SO CLOSE TO A HOME

For the last few days I had been negotiating with a seller for the purchase of his apartment in New West. The unit is less than a year old, the 16th and top floor, a beautiful view of the Fraser River, granite countertops, stainless steel appliances, a parking spot, and storage locker. The asking price was $249K but after some offers and counteroffers, the seller approached me with $238K. I accepted on Wednesday morning and within the hour my realtor had faxed me the contract, which I signed and faxed back in less than ten minutes.

It took about ten hours to contact and locate the seller, as he apparently keeps some odd hours or is hard to get a hold of. By 10pm, some ten hours after I had signed the contract, the seller was finally reached and contract presented to him. Unfortunately, because so much time had passed, another offer had been presented to his realtor. Though I had verbally agreed to his offer and actually had signed the contract, the seller instructed his realtor to tell me that he was not going to sign and that he would be entertaining the other offer. I was free to up my offer if I wished but he was going to look at both offers one after another and then immediately take the one he liked better. I was given a little over 12 hours to decide how much more I was willing to give him.

My own realtor was pretty choked about this as it was a pretty much a dick move on the seller’s part. He was totally within his legal rights to do this as verbal agreements mean nothing, even if I had actually signed a document, agreeing to his offer. My realtor told me I could do three things: walk away from it, stick with my original offer of $238K, or increase my offer to what I felt comfortable with.

I was left with that to think about and sleep on. The next day, I elicited some opinions from some people at work whom I respect. The most popular sentiment was for me to ask myself how much did I really want this place? Indeed, that was the question that I had to answer. A lot of people told me to stick to my original offer and that was what they would do in my shoes. One or two people suggested something I had already thought about. I would actually submit a new offer of $100K as a big “fuck you” to the seller. Only one dude said that if I really like the place, I should go completely balls out and give it another $11K, giving him the asking price. On the other hand, many people said listening to that dude might not be the best idea.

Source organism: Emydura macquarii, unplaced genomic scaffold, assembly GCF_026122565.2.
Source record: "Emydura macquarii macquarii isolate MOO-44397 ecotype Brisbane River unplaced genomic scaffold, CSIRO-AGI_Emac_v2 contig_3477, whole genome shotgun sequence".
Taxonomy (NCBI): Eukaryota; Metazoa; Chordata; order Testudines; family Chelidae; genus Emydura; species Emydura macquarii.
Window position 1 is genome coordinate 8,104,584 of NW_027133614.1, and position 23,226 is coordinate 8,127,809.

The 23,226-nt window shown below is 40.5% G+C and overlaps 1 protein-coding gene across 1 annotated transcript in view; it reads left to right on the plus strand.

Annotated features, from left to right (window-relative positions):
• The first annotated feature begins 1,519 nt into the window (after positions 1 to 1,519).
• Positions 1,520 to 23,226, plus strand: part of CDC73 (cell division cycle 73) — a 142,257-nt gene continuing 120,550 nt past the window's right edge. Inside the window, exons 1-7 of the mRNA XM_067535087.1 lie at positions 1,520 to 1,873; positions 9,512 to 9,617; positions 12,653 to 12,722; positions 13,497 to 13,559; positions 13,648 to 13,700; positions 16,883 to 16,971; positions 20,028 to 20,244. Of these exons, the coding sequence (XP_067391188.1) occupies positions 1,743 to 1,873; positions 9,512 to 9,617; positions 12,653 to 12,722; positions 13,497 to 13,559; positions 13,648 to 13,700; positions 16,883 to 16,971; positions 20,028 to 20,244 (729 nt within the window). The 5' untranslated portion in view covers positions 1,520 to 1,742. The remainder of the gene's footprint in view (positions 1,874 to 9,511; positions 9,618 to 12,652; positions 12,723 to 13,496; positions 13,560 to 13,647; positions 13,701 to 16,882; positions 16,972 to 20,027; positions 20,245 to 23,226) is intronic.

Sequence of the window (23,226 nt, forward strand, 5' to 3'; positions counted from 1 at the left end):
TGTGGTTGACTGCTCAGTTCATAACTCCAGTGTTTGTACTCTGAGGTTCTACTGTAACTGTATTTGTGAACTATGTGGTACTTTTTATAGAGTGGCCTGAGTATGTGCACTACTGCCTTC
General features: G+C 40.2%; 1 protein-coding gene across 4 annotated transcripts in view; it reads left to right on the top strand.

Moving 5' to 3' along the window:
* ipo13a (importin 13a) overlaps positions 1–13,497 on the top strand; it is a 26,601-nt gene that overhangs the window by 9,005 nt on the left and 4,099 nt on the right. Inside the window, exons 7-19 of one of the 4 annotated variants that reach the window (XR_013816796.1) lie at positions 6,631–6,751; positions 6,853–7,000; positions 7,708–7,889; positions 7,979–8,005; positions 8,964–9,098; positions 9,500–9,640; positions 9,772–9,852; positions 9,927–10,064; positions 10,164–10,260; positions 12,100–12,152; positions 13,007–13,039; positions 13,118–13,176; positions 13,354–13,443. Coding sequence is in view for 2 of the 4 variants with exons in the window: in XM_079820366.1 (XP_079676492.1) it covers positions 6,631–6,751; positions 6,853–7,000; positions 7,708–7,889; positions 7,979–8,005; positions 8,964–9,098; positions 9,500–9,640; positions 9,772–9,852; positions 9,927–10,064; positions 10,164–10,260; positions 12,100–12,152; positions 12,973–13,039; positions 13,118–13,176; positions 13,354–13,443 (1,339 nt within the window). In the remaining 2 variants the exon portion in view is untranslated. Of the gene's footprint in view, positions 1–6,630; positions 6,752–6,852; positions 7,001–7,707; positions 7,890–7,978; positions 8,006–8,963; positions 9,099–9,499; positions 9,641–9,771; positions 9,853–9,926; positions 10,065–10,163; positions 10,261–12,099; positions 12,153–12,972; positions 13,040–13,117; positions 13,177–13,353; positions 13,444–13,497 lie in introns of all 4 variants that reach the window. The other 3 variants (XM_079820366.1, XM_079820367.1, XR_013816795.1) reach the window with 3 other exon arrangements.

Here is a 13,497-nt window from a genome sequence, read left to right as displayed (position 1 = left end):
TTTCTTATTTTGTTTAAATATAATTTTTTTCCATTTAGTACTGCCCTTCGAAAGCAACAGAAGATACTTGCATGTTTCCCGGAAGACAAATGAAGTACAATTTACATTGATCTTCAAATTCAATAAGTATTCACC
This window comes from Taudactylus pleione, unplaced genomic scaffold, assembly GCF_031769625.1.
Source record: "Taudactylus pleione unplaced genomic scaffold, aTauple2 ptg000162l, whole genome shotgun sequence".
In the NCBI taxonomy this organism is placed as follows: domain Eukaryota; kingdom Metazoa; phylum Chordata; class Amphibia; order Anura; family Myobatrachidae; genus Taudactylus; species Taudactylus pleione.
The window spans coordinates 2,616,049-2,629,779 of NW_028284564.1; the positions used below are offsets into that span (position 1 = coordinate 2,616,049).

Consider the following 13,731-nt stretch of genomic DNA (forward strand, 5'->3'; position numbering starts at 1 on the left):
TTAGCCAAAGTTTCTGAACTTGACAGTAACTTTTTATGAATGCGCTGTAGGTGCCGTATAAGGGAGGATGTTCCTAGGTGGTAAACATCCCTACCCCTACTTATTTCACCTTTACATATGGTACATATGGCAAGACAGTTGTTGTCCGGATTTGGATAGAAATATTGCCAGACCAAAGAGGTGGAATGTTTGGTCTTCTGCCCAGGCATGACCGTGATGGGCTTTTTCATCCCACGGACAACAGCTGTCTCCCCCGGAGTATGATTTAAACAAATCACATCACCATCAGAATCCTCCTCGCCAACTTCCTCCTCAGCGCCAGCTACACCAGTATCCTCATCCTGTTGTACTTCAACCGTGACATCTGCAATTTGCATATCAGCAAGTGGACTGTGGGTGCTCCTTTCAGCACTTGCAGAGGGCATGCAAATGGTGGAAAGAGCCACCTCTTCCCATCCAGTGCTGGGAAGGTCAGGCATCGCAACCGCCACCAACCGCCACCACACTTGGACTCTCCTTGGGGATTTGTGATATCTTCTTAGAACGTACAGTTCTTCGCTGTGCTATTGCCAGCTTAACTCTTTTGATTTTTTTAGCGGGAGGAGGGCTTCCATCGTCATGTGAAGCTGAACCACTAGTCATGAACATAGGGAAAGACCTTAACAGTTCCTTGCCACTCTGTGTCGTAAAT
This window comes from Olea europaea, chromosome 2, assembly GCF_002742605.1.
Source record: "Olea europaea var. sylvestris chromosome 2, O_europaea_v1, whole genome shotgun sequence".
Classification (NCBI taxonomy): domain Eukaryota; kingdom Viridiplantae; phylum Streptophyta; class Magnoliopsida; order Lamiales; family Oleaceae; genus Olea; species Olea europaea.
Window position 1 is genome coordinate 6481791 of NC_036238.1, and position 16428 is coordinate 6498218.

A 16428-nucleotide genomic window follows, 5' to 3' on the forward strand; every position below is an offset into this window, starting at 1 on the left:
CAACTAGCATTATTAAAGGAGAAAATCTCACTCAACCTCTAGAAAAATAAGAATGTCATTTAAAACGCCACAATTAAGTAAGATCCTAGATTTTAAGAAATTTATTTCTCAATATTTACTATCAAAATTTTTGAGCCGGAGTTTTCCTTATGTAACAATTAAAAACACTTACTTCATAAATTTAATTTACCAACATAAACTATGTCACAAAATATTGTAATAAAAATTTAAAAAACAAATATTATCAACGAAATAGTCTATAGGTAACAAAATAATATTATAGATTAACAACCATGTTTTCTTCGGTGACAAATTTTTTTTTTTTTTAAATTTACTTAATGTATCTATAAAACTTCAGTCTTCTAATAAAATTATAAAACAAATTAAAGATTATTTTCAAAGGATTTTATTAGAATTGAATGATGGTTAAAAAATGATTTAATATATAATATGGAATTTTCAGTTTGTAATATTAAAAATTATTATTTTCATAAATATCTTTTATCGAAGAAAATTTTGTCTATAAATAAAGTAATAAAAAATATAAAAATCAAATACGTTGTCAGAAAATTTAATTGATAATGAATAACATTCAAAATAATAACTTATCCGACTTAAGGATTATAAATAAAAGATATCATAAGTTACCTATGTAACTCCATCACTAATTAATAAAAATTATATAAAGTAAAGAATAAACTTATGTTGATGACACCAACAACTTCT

I didn’t actually know what the hell I was gonna do until about 15 minutes before I had to phone my realtor. In the end, I told my realtor I was willing to pay $242K, knowing full well that probably wasn’t going to get me the place. Realistically, even another $7K more wouldn’t matter that much on a 25 year or 35 year mortgage in terms of monthly payments. I just didn’t like how things went down in the last 24 hours. Had this been a traditional multiple offer, escalating price bidding war, I would have been ok with it, since that’s just how real estate goes. This was different.

It took a few hours but my realtor finally phoned back to confirm that I indeed had lost out to the single offer the other party had placed. She didn’t know what the offer was but she did find out the other party had absolutely no restrictions or conditions on the offer. They didn’t want to inspect building nor read any of the strata council minutes. Those kind of risky propositions are hard to compete against. It is possible, though I don’t believe it so, their offer might have been lower than mine. Such is the lure of the condition-free proposition.

I certainly feel disappointment at the outcome but not because I lost out on the apartment but because the manner in which business was conducted. It was law abiding in the strictest sense but ethically, I’m still unclear how proper things were there.

This was my first real foray into buying real estate and even this small skirmish has taught me much about the whole business. My only consolation is that I’m wiser going forward.

If I had the foresight to know my offer was dead in the water, I really woulda given him the “new and improved” offer of $100K.

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